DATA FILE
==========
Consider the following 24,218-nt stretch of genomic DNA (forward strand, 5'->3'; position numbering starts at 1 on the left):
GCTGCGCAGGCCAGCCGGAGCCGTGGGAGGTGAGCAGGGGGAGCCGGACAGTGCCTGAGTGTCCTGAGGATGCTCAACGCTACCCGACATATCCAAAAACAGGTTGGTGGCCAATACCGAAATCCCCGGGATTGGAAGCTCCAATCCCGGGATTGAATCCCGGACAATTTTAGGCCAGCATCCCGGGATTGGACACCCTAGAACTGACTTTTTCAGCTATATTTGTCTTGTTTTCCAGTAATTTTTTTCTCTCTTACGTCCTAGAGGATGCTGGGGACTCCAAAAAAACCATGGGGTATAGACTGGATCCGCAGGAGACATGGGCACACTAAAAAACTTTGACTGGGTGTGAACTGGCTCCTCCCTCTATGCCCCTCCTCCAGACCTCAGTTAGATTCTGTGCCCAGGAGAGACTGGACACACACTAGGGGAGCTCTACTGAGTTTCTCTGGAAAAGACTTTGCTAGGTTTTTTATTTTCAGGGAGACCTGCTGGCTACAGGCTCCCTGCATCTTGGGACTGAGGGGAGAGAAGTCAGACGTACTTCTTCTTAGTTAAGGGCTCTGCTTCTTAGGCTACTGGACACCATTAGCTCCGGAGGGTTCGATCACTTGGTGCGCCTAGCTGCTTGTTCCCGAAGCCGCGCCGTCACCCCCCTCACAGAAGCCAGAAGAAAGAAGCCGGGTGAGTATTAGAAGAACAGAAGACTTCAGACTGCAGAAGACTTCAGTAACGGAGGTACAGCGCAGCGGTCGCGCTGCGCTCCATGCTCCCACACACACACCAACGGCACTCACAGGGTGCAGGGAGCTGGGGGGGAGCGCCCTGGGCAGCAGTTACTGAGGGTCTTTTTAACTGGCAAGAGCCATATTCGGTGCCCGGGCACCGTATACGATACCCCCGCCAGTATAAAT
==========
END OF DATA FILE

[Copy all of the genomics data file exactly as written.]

Consider the following 24,218-nt stretch of genomic DNA (forward strand, 5'->3'; position numbering starts at 1 on the left):
GCTGCGCAGGCCAGCCGGAGCCGTGGGAGGTGAGCAGGGGGAGCCGGACAGTGCCTGAGTGTCCTGAGGATGCTCAACGCTACCCGACATATCCAAAAACAGGTTGGTGGCCAATACCGAAATCCCCGGGATTGGAAGCTCCAATCCCGGGATTGAATCCCGGACAATTTTAGGCCAGCATCCCGGGATTGGACACCCTAGAACTGACTTTTTCAGCTATATTTGTCTTGTTTTCCAGTAATTTTTTTCTCTCTTACGTCCTAGAGGATGCTGGGGACTCCAAAAAAACCATGGGGTATAGACTGGATCCGCAGGAGACATGGGCACACTAAAAAACTTTGACTGGGTGTGAACTGGCTCCTCCCTCTATGCCCCTCCTCCAGACCTCAGTTAGATTCTGTGCCCAGGAGAGACTGGACACACACTAGGGGAGCTCTACTGAGTTTCTCTGGAAAAGACTTTGCTAGGTTTTTTATTTTCAGGGAGACCTGCTGGCTACAGGCTCCCTGCATCTTGGGACTGAGGGGAGAGAAGTCAGACGTACTTCTTCTTAGTTAAGGGCTCTGCTTCTTAGGCTACTGGACACCATTAGCTCCGGAGGGTTCGATCACTTGGTGCGCCTAGCTGCTTGTTCCCGAAGCCGCGCCGTCACCCCCCTCACAGAAGCCAGAAGAAAGAAGCCGGGTGAGTATTAGAAGAACAGAAGACTTCAGACTGCAGAAGACTTCAGTAACGGAGGTACAGCGCAGCGGTCGCGCTGCGCTCCATGCTCCCACACACACACCAACGGCACTCACAGGGTGCAGGGAGCTGGGGGGGAGCGCCCTGGGCAGCAGTTACTGAGGGTCTTTTTAACTGGCAAGAGCCATATTCGGTGCCCGGGCACCGTATACGATACCCCCGCCAGTATAAAT